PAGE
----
Cool When The Weather Gets Hot: The Seersucker Suit

Roger Stone Political Consultant
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What does every stylish gent need when the mercury climbs but the work-day still beckons? Hint, it’s a classic, it’s comfortable in steamy climes, it’s retro and it’s making a huge summer comeback. It’s that cool summer staple — the seersucker suit. A seersucker suit is one of the most iconic styles dating from the 1920’s and is still a gentleman’s best bet when it’s hot and sticky.

What sets seersucker apart from other materials? It’s the ‘coolest’ material to wear in hot and humid weather. ‘Coolest,’ as in temperature, and ‘coolest’ as in hip, baby! There is nothing like it. It’s easily cleaned, never needs pressing, and no other suit will keep the hot and humid weather off your back.  Even the origin of the word “seersucker” is steeped in exotic legend. “Seersucker” comes from the ancient Persian“shir o shakkar” which translates to “milk and sugar.”

The combination of smooth stripes (smooth like milk) and rough stripes (rough as sugar) morphed into “seersucker” when it became popular during the British colonial period in India as the most desired material for British officers in that notoriously hot colonial posting. It’s this combination of smooth and rough which gives seersucker its trademark “pucker.” The cooling property of seersucker comes from the puckering which raises some of the fabric away from the body allowing for less skin contact and more air circulation. For years seersucker was seen primarily as material for uniforms and was widely used as such. However it made a lasting impact in the summer wardrobe of southern gentlemen starting in the twenties. What man of sufficient caliber doesn’t recall actor Gregory Peck in his vested seersucker suit in the film “To Kill a Mockingbird?”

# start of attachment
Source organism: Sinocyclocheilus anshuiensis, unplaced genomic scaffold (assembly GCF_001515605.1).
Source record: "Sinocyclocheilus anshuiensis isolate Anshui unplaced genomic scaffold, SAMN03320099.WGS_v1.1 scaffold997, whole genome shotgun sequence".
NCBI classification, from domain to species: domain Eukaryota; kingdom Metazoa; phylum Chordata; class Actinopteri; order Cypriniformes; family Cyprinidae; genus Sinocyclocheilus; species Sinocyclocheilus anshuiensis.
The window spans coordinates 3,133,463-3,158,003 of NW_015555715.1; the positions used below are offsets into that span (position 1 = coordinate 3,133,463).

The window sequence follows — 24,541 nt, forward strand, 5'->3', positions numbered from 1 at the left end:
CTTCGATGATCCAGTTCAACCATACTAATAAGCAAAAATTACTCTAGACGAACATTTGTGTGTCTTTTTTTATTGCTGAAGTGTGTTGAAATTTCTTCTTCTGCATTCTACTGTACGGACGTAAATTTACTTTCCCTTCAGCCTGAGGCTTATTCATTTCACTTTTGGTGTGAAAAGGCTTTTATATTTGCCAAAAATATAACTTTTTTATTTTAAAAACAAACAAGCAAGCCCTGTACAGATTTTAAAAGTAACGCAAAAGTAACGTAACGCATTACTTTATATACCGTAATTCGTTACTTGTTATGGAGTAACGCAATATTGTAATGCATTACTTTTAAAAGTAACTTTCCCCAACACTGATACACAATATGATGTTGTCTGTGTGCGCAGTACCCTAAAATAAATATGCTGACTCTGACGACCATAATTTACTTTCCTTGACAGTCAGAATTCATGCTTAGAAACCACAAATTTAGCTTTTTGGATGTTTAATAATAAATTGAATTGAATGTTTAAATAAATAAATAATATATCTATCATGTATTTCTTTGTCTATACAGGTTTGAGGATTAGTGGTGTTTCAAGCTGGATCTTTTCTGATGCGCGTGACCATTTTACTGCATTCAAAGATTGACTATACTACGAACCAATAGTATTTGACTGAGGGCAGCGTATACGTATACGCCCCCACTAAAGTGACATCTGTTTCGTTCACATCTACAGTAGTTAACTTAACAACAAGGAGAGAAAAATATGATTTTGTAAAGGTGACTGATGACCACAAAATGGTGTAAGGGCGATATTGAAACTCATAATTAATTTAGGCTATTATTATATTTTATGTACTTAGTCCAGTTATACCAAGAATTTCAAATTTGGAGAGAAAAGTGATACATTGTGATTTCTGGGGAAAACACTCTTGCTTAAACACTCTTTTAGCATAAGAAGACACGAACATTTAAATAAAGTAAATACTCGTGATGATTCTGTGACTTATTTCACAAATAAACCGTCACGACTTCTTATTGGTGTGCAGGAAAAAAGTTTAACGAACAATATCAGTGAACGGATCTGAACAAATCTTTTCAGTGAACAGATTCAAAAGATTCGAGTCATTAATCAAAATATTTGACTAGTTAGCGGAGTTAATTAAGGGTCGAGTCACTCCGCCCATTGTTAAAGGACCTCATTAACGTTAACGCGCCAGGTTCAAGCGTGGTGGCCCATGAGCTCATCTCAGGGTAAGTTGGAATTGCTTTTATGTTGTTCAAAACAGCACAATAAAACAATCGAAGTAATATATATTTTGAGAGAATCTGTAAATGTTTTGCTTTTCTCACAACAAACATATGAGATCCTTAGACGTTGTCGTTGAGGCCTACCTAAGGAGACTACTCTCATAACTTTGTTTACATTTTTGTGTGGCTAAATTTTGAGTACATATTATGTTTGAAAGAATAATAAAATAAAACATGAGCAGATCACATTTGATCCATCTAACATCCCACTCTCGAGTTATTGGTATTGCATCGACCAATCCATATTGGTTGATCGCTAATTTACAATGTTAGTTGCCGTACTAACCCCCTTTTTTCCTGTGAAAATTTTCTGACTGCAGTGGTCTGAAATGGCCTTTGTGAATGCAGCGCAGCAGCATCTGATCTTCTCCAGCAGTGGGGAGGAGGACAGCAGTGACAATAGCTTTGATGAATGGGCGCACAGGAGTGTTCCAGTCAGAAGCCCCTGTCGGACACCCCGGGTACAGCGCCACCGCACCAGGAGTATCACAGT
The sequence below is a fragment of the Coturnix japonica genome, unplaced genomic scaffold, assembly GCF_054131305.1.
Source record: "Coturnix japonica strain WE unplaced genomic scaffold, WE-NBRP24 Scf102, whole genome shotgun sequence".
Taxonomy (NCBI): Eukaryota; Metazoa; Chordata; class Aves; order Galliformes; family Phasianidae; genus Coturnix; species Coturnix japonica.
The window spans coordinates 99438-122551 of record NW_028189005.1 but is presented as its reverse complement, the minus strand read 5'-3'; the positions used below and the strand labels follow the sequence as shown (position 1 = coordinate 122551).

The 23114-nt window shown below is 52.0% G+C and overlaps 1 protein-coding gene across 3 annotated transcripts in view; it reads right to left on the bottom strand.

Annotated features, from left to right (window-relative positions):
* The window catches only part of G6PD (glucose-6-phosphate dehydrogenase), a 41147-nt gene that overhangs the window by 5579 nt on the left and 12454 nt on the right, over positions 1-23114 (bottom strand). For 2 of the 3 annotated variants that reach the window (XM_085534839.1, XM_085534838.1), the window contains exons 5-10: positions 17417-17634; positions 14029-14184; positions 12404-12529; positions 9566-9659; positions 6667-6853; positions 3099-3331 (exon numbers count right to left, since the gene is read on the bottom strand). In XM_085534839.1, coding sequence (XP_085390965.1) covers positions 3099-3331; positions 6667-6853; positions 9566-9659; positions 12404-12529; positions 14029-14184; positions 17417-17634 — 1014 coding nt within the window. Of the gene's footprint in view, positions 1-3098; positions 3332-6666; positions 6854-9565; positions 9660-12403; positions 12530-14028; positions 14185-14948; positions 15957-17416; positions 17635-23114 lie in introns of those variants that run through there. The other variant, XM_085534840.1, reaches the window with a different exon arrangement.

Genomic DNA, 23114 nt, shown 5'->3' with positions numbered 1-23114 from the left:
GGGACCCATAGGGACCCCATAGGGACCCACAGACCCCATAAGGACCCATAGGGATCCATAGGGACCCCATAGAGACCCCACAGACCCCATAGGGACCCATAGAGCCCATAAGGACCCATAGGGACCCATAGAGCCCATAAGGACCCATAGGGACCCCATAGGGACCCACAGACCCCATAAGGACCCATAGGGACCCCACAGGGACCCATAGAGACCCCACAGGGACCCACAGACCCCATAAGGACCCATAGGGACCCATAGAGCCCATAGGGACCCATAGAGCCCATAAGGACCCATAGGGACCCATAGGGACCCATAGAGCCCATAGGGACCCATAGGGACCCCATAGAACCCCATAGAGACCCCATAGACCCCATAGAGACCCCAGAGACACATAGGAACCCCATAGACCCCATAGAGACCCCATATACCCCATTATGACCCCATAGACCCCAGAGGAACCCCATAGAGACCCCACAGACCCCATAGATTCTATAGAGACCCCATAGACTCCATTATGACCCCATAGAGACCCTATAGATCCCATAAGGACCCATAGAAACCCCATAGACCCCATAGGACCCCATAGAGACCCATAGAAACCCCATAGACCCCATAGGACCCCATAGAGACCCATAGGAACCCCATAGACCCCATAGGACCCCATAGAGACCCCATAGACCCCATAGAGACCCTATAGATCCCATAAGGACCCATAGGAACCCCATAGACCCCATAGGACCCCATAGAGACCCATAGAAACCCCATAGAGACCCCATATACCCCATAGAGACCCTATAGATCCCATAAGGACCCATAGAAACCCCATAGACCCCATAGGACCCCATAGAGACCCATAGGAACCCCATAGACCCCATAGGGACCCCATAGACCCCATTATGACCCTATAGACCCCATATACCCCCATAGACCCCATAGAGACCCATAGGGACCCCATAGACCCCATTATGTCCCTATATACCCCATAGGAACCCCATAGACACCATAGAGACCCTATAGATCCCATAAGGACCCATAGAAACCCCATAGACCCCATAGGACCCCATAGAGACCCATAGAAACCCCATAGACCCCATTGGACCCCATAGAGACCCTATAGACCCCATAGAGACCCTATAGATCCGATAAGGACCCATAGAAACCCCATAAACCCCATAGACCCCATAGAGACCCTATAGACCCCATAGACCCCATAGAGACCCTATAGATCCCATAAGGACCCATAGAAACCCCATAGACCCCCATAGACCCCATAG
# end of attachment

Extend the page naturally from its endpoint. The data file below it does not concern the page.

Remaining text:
The biggest attraction with wearing seersucker has to be its rumpled look. This is because seersucker has a lack of inherent structure. It doesn’t have to be that way. According to Haspel, the original purveyors of the seersucker suit, there are definite rules when contemplating seersucker.  Number one is fit. Never wear a seersucker suit straight off the rack. It’s going to look shapeless, and droopy. If you’re going to sport seersucker, whether a jacket, trousers or a full suit, have it fitted. A nice, custom, tailored fit makes all the difference in the world.

Aside from fit, seersucker offers a wide variety of color combinations for every occasion. Traditionally seersucker came in grey and white. With its increase in popularity, seersucker has seen a broader color spectrum such as red and tan, blue and white, navy and black, tan and white, shades of  blue, and basic black. Seersucker can now be worn as shorts too. The key here is to wash them so the material loosens up, giving a relaxed look.

In choosing what kind of shirt to wear under your seersucker jacket, the choices are varied. For a less traditional look, a nice clean fitted t-shirt can look smart yet informal. For a dressier look a crisp white shirt always goes well with seersucker. Never wear a seersucker tie with a seersucker suit. God, no! In picking a tie, the rule is something conservative with appropriate color and a texture that’s not seersucker. A madras plaid tie or polka-dot can be just the thing. A bow-tie works here if you are Tucker Carlson or George Will, or even if you’re not. A colorful pocket-square is de rigueur.

Two-tone “spectator shoes” complete the look. Highly polished penny loafers work, as well as brogues or wingtips. White bucks with red rubber soles are a style classic. Socks are, of course, optional.

A seersucker suit carries with it a certain flair which recalls the nobility and charm of the southern gentleman. At the same time, wearing seersucker places a man in the company of such icons as Ronald Reagan, Miles Davis, Frank Sinatra, Eddie Remayne, James Coburn and Gregory Peck. The look is dressy, sharp, cool, comfortable and old but new. For those who have known seersucker I tip my hat. For those who are new to it, I welcome you to the ‘coolness’ of seersucker.